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Flashcards in B3 Deck (50)
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What is osmosis

Net movement of water from an area of higher water potential to an area of lower water potential

Diffusion of water
Down a concentration gradient
Across a partially permeable membrane


What is a turgid cell?

Water enters by osmosis, vacuole swells and pushes against cell wall


What is a flaccid cell?

Water lost from cell, vacuole shrinks, cell loses shape


What is active transport?

Does require energy
Particles move against a concentration gradient
Movement of particles from an area of lower concentration to an area of higher concentration-therefore it requires energy
The energy is needed to make "pumps" move particles the wrong way
Movement of substances against a concentration gradient across a partially permeable membrane


What is diffusion?

Net movement of particles from an area of higher concentration to lower concentration area

Down a concentration gradient (difference in number of particles on either side)


What affects the rate of diffusion?

Surface area
Concentration gradient
Thickness of gas exchange surface


How is the blood capillary involved in diffusion in the gut?

Dense capillary network-inside each villus are many capillaries which take away the absorbed molecules


How is the epithelial membrane involved in diffusion in the gut?

Is a thin layer(only one cell thick). This provides a short diffusion path for digested food molecules


How is the lacteal involved in diffusion in the gut?

At the centre of the villus absorbed fats and carries them away from the villus. This maintains concentration gradient for absorption


Why does the rate of active transport depends on the rate of respiration, why?

As more respiration occurs, more energy is available and therefore more active transport takes place


State the ventilation path

Nose + mouth


What is ventilation?

Scientific term for breathing where air is constantly moving in and out of the lungs


What is inspiration?

Occurs when air pressure in the atmosphere is greater than that of the lungs forcing the air into the alveoli


What is expiration?

Occurs when air pressure in the lungs is greater than that in the atmosphere forcing air out the alveoli


What are xylem?

Cells that transport water and minerals up the stem from the roots to the shoots and leaves. This transport occurs in one direction only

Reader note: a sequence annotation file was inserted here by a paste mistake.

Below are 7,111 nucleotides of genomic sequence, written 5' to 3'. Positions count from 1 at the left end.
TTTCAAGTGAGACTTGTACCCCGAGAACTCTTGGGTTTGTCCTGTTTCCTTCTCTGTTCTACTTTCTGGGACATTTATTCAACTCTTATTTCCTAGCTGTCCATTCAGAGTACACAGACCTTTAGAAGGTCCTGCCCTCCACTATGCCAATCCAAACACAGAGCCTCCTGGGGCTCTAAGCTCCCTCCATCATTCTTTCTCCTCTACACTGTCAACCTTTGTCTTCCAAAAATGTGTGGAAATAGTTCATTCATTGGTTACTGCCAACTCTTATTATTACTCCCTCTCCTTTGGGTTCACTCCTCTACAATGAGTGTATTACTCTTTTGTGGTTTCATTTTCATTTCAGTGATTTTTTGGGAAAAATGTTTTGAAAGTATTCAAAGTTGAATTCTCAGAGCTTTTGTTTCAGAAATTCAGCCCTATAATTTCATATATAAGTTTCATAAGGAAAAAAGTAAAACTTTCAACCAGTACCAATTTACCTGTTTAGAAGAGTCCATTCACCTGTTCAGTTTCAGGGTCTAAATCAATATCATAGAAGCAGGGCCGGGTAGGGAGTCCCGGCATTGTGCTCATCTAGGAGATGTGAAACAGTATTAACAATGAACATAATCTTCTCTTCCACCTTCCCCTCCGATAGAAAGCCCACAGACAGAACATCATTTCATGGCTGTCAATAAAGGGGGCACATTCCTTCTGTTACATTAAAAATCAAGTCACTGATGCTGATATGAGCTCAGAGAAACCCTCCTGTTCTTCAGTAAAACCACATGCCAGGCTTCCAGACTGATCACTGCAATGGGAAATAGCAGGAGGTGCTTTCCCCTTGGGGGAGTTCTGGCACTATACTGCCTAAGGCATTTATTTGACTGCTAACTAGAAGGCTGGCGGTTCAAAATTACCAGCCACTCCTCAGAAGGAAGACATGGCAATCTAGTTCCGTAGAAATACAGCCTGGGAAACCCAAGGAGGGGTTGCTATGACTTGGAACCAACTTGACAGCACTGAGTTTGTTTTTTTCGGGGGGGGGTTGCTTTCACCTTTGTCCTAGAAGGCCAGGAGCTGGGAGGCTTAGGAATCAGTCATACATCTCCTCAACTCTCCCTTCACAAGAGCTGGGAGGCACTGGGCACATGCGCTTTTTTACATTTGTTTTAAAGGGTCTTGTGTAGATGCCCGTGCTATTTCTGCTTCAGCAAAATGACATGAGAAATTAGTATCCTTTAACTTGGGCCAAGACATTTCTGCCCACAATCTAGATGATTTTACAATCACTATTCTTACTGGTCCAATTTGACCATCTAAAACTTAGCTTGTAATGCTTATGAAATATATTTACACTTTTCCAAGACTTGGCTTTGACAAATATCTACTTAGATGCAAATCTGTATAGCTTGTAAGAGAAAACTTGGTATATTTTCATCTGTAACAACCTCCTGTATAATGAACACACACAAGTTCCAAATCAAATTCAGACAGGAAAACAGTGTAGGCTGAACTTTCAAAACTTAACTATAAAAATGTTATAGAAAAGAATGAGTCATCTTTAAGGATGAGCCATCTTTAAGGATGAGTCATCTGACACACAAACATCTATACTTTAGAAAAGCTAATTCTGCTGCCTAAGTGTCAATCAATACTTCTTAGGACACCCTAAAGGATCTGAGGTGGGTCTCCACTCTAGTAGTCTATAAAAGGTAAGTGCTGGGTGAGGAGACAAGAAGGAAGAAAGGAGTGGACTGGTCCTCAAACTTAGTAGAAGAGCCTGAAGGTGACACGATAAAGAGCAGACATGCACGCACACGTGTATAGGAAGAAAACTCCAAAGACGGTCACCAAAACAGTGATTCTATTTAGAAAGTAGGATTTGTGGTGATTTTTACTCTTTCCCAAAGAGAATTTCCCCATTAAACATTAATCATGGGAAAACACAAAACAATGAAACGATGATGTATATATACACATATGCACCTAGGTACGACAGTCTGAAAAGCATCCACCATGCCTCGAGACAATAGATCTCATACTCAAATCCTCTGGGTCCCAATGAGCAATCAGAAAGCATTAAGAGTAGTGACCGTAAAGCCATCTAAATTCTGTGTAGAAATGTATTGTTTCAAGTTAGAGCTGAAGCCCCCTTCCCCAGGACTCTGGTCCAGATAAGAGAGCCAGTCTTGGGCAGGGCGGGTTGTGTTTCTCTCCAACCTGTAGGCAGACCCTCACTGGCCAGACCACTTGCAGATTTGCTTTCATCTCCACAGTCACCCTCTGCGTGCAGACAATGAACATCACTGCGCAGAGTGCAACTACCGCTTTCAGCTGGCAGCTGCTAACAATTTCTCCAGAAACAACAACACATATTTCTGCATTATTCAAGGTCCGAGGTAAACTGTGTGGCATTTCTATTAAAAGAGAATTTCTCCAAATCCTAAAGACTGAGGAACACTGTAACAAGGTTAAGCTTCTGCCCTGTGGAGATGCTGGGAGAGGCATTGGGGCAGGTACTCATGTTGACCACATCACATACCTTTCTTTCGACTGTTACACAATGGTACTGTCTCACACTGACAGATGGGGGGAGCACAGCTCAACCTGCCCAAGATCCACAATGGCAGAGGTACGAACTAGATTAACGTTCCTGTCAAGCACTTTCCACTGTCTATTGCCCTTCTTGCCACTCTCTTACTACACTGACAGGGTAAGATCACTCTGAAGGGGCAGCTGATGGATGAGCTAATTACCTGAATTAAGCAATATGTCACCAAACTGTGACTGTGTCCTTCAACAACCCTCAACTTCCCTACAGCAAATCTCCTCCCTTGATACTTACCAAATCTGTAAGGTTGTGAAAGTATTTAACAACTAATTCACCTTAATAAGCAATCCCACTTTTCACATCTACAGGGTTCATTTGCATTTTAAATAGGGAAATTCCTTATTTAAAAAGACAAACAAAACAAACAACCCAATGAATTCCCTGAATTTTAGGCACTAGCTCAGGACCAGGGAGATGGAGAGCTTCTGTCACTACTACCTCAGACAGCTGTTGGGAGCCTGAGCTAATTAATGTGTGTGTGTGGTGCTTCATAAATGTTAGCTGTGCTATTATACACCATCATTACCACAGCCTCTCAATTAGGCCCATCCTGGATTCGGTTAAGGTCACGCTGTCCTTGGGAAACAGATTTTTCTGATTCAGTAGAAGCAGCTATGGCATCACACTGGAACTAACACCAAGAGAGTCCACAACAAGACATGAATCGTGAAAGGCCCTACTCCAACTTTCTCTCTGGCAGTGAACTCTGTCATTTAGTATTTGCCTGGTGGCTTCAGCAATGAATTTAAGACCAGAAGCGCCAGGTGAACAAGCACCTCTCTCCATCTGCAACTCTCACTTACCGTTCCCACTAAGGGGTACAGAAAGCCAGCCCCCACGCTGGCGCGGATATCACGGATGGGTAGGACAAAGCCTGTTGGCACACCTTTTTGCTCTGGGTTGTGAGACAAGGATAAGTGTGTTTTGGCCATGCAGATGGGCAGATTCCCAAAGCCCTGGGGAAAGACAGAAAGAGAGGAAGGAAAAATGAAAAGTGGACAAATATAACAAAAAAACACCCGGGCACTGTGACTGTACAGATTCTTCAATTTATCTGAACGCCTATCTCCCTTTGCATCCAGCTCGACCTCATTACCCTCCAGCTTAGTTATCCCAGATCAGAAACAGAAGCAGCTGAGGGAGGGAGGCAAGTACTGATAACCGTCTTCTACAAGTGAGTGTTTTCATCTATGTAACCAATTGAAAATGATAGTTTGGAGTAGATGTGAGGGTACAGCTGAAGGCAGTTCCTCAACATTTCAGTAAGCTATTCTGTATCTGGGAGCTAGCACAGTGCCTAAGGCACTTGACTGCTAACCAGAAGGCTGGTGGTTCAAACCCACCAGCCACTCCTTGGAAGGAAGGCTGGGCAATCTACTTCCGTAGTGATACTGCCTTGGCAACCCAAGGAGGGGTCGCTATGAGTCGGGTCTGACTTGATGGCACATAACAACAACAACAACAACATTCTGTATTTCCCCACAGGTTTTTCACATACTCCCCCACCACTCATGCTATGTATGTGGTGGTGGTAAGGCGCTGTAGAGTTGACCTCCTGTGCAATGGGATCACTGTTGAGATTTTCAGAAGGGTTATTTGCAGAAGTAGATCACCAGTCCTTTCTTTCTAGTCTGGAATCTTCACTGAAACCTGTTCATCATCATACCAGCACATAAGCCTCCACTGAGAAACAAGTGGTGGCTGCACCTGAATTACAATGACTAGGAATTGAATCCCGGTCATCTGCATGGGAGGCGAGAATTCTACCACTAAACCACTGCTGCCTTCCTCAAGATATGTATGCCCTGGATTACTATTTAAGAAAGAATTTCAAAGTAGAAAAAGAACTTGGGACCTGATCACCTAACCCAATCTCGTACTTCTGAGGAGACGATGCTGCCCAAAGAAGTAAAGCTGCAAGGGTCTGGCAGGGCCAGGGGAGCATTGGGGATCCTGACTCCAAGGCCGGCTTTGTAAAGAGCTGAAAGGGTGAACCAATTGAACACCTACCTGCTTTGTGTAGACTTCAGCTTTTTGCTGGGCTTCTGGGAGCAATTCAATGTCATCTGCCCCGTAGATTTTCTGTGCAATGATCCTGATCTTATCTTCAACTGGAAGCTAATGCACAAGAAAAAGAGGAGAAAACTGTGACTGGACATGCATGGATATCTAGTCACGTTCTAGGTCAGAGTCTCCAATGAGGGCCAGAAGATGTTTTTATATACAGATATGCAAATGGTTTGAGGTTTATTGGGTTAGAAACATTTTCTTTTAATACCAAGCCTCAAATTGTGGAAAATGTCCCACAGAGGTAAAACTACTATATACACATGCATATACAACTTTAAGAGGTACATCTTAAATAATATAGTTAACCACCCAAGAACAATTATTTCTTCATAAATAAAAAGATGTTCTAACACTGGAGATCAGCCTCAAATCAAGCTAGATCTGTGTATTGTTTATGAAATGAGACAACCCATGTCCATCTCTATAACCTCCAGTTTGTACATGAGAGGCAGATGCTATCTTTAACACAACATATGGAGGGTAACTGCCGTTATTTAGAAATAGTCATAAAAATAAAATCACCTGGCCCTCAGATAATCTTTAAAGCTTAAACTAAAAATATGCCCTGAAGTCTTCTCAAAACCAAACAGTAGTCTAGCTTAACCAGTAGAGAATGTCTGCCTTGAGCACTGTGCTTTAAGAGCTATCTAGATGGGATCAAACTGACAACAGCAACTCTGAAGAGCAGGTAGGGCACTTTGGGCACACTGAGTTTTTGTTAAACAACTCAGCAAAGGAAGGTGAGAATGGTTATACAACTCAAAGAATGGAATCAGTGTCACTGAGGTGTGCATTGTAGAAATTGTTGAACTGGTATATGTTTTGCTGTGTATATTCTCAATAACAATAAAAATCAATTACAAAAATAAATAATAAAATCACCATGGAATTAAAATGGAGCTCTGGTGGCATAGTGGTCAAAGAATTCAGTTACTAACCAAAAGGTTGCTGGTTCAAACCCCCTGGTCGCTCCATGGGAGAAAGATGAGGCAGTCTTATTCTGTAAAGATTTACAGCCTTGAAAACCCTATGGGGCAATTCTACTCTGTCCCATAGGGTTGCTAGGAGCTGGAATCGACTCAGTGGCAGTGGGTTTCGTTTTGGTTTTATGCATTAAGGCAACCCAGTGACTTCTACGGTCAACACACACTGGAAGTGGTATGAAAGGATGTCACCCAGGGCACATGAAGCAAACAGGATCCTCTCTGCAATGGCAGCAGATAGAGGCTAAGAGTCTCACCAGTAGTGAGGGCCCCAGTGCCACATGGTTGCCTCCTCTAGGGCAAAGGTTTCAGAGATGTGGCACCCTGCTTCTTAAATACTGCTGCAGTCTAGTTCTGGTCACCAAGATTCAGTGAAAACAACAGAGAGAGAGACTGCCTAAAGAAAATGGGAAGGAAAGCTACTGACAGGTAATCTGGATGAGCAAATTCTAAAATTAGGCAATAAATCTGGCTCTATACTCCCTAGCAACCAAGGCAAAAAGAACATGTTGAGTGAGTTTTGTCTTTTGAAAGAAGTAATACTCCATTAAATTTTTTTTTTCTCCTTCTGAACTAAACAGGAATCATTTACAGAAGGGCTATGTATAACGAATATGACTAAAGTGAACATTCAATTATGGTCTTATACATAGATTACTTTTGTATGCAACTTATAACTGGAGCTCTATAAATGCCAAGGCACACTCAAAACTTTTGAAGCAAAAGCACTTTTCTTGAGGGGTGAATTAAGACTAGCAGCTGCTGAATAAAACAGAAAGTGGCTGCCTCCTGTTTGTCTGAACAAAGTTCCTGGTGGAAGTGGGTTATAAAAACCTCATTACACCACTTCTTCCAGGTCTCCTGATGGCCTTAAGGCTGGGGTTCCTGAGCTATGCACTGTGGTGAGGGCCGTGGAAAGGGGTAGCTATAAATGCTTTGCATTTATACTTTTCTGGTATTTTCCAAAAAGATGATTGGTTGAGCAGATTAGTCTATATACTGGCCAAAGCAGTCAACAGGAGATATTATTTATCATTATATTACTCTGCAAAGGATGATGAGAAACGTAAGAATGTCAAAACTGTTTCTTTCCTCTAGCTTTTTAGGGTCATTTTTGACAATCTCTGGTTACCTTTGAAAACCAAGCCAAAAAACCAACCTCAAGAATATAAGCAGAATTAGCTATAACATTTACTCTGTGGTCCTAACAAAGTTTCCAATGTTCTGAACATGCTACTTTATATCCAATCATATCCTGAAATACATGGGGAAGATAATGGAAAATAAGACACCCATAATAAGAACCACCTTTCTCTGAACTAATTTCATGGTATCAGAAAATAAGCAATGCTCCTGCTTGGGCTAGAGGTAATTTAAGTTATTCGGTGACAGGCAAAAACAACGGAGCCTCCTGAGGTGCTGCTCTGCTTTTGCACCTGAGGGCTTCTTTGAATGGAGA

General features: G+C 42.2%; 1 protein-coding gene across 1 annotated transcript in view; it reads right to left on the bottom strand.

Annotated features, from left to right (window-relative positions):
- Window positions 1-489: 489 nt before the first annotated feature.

What is phloem

Cells transport sugars produced in the leaves up and down the stem to growing and storage tissues


How are the phloem and xylem arranged

In plants as vascular bundles
Both form continuous systems connecting roots, stems and leaves


What is transpiration

The release of water vapour from a plant through the leaves causing water to move through the plant


What is stage one of transpiration

Water diffuses through osmosis from soil to roots
Roots are covered in tiny projections called root hair cells
These structures increase the surface area of he roots and therefore increases the rate of water up take/ diffusion by osmosis


What is stage two of transpiration

Water travels up the stem in the xylem
It diffuses from an area of high concentration to an area of low concentration
It's higher in the roots because that's where the water is absorbed it's lower in the leaves because it's used for photosynthesis


What is stage three of transpiration

Water travels through veins into leaves. It then diffuses out of the veins and into cells and from these airspaces, water diffuses by osmosis through the stomata into the air where it is evaporated


What is stage four of transpiration

The loss of water through transpiration in the leaves sets up a concentration gradient, continuously pulling water from the soul into all parts of the plant. Capillary action also encourages the water movement up the plant


What factors affect transpiration

Light intensity


What makes up the blood

White blood cells
Red blood cells


What are blood vessels

Arteries carry blood away from the heart (high pressure)
Carry oxygenated blood
Thick muscular walls
Small lumen
Has a pulse
No valves


What are Capillaries?

Penetrate all tissues
Very narrow
Allows transport of oxygen and nutrients into body cells and water out of cells


What are veins?

Carry blood towards the heart
Low pressure
Carry deoxygenated blood
Thinner more flexible walls
Large lumen
Doesn't have a pulse
Valves present


What's homeostasis

Maintaining internal body conditions


What are kidneys

Proteins digested by amino acids and absorbed by blood
Excess amino acid carried in the blood to the liver
Your liver cells convert them to ammonia
The ammonia reacts with the carbon dioxide to make urea
The urea passes through the kidneys to be removed from the body as urine


What's the role of the kidneys

Help clean the blood